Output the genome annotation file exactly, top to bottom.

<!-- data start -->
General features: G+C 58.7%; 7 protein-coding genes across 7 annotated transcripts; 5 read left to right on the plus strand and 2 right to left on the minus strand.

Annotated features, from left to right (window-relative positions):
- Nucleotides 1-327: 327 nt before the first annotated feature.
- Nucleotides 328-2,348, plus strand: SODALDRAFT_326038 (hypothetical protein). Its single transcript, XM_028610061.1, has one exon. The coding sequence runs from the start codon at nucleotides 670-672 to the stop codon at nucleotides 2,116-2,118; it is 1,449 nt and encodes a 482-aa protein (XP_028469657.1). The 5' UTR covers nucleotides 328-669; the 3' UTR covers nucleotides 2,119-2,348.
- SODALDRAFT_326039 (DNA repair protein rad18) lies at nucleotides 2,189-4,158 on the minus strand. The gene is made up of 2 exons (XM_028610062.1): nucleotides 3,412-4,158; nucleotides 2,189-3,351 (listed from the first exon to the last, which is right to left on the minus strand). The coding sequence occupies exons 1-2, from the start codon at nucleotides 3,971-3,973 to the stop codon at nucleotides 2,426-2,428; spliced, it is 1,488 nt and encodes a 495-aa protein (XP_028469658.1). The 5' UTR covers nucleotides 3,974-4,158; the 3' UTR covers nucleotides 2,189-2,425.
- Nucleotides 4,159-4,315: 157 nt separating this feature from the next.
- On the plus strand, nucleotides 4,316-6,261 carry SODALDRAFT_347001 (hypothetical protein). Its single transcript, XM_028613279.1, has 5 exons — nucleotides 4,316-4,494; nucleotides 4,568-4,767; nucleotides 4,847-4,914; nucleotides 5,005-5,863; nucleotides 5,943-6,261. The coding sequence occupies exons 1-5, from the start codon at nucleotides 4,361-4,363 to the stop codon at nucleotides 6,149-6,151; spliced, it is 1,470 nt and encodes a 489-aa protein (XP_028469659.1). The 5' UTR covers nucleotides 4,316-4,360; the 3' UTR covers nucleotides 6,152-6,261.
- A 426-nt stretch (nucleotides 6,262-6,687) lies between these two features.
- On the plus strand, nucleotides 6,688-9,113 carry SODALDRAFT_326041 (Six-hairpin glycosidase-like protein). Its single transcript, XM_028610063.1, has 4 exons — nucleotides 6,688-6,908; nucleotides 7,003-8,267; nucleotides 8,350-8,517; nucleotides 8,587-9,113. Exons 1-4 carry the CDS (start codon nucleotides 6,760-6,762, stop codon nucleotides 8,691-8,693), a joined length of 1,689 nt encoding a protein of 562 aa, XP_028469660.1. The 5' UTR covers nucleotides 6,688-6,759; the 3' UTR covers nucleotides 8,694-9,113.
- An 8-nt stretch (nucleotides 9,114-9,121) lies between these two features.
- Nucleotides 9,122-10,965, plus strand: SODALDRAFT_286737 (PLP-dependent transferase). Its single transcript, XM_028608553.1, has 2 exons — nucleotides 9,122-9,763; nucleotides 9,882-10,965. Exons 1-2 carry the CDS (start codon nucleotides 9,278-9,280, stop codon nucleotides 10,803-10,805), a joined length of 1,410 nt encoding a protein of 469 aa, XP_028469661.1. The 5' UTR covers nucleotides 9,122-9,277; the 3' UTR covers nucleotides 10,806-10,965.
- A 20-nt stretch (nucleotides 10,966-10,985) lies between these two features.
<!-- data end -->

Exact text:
General features: G+C 58.7%; 7 protein-coding genes across 7 annotated transcripts; 5 read left to right on the plus strand and 2 right to left on the minus strand.

Annotated features, from left to right (window-relative positions):
- Nucleotides 1-327: 327 nt before the first annotated feature.
- Nucleotides 328-2,348, plus strand: SODALDRAFT_326038 (hypothetical protein). Its single transcript, XM_028610061.1, has one exon. The coding sequence runs from the start codon at nucleotides 670-672 to the stop codon at nucleotides 2,116-2,118; it is 1,449 nt and encodes a 482-aa protein (XP_028469657.1). The 5' UTR covers nucleotides 328-669; the 3' UTR covers nucleotides 2,119-2,348.
- SODALDRAFT_326039 (DNA repair protein rad18) lies at nucleotides 2,189-4,158 on the minus strand. The gene is made up of 2 exons (XM_028610062.1): nucleotides 3,412-4,158; nucleotides 2,189-3,351 (listed from the first exon to the last, which is right to left on the minus strand). The coding sequence occupies exons 1-2, from the start codon at nucleotides 3,971-3,973 to the stop codon at nucleotides 2,426-2,428; spliced, it is 1,488 nt and encodes a 495-aa protein (XP_028469658.1). The 5' UTR covers nucleotides 3,974-4,158; the 3' UTR covers nucleotides 2,189-2,425.
- Nucleotides 4,159-4,315: 157 nt separating this feature from the next.
- On the plus strand, nucleotides 4,316-6,261 carry SODALDRAFT_347001 (hypothetical protein). Its single transcript, XM_028613279.1, has 5 exons — nucleotides 4,316-4,494; nucleotides 4,568-4,767; nucleotides 4,847-4,914; nucleotides 5,005-5,863; nucleotides 5,943-6,261. The coding sequence occupies exons 1-5, from the start codon at nucleotides 4,361-4,363 to the stop codon at nucleotides 6,149-6,151; spliced, it is 1,470 nt and encodes a 489-aa protein (XP_028469659.1). The 5' UTR covers nucleotides 4,316-4,360; the 3' UTR covers nucleotides 6,152-6,261.
- A 426-nt stretch (nucleotides 6,262-6,687) lies between these two features.
- On the plus strand, nucleotides 6,688-9,113 carry SODALDRAFT_326041 (Six-hairpin glycosidase-like protein). Its single transcript, XM_028610063.1, has 4 exons — nucleotides 6,688-6,908; nucleotides 7,003-8,267; nucleotides 8,350-8,517; nucleotides 8,587-9,113. Exons 1-4 carry the CDS (start codon nucleotides 6,760-6,762, stop codon nucleotides 8,691-8,693), a joined length of 1,689 nt encoding a protein of 562 aa, XP_028469660.1. The 5' UTR covers nucleotides 6,688-6,759; the 3' UTR covers nucleotides 8,694-9,113.
- An 8-nt stretch (nucleotides 9,114-9,121) lies between these two features.
- Nucleotides 9,122-10,965, plus strand: SODALDRAFT_286737 (PLP-dependent transferase). Its single transcript, XM_028608553.1, has 2 exons — nucleotides 9,122-9,763; nucleotides 9,882-10,965. Exons 1-2 carry the CDS (start codon nucleotides 9,278-9,280, stop codon nucleotides 10,803-10,805), a joined length of 1,410 nt encoding a protein of 469 aa, XP_028469661.1. The 5' UTR covers nucleotides 9,122-9,277; the 3' UTR covers nucleotides 10,806-10,965.
- A 20-nt stretch (nucleotides 10,966-10,985) lies between these two features.